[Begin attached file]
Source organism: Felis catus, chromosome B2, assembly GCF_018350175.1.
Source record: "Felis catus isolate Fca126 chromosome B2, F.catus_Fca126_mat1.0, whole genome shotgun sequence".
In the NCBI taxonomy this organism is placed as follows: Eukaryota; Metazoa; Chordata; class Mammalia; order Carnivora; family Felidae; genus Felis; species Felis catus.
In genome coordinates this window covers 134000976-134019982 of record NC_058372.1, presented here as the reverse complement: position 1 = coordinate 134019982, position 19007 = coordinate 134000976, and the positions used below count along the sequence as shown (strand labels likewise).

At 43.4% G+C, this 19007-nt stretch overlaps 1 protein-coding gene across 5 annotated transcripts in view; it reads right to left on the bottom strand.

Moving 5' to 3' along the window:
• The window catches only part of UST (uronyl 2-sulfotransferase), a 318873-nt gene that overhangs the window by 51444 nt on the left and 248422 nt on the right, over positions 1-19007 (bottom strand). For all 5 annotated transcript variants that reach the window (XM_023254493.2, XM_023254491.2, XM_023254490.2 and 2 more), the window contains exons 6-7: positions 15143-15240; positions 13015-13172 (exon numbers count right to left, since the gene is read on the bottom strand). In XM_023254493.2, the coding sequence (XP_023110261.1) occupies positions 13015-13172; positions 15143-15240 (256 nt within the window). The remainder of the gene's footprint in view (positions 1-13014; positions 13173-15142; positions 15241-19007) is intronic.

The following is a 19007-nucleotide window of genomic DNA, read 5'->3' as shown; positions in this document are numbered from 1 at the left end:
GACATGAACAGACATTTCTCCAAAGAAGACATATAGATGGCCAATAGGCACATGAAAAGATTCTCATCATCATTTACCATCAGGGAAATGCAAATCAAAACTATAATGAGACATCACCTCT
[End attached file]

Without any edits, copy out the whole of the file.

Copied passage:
Source organism: Felis catus, chromosome B2, assembly GCF_018350175.1.
Source record: "Felis catus isolate Fca126 chromosome B2, F.catus_Fca126_mat1.0, whole genome shotgun sequence".
In the NCBI taxonomy this organism is placed as follows: Eukaryota; Metazoa; Chordata; class Mammalia; order Carnivora; family Felidae; genus Felis; species Felis catus.
In genome coordinates this window covers 134000976-134019982 of record NC_058372.1, presented here as the reverse complement: position 1 = coordinate 134019982, position 19007 = coordinate 134000976, and the positions used below count along the sequence as shown (strand labels likewise).

At 43.4% G+C, this 19007-nt stretch overlaps 1 protein-coding gene across 5 annotated transcripts in view; it reads right to left on the bottom strand.

Moving 5' to 3' along the window:
• The window catches only part of UST (uronyl 2-sulfotransferase), a 318873-nt gene that overhangs the window by 51444 nt on the left and 248422 nt on the right, over positions 1-19007 (bottom strand). For all 5 annotated transcript variants that reach the window (XM_023254493.2, XM_023254491.2, XM_023254490.2 and 2 more), the window contains exons 6-7: positions 15143-15240; positions 13015-13172 (exon numbers count right to left, since the gene is read on the bottom strand). In XM_023254493.2, the coding sequence (XP_023110261.1) occupies positions 13015-13172; positions 15143-15240 (256 nt within the window). The remainder of the gene's footprint in view (positions 1-13014; positions 13173-15142; positions 15241-19007) is intronic.

The following is a 19007-nucleotide window of genomic DNA, read 5'->3' as shown; positions in this document are numbered from 1 at the left end:
GACATGAACAGACATTTCTCCAAAGAAGACATATAGATGGCCAATAGGCACATGAAAAGATTCTCATCATCATTTACCATCAGGGAAATGCAAATCAAAACTATAATGAGACATCACCTCT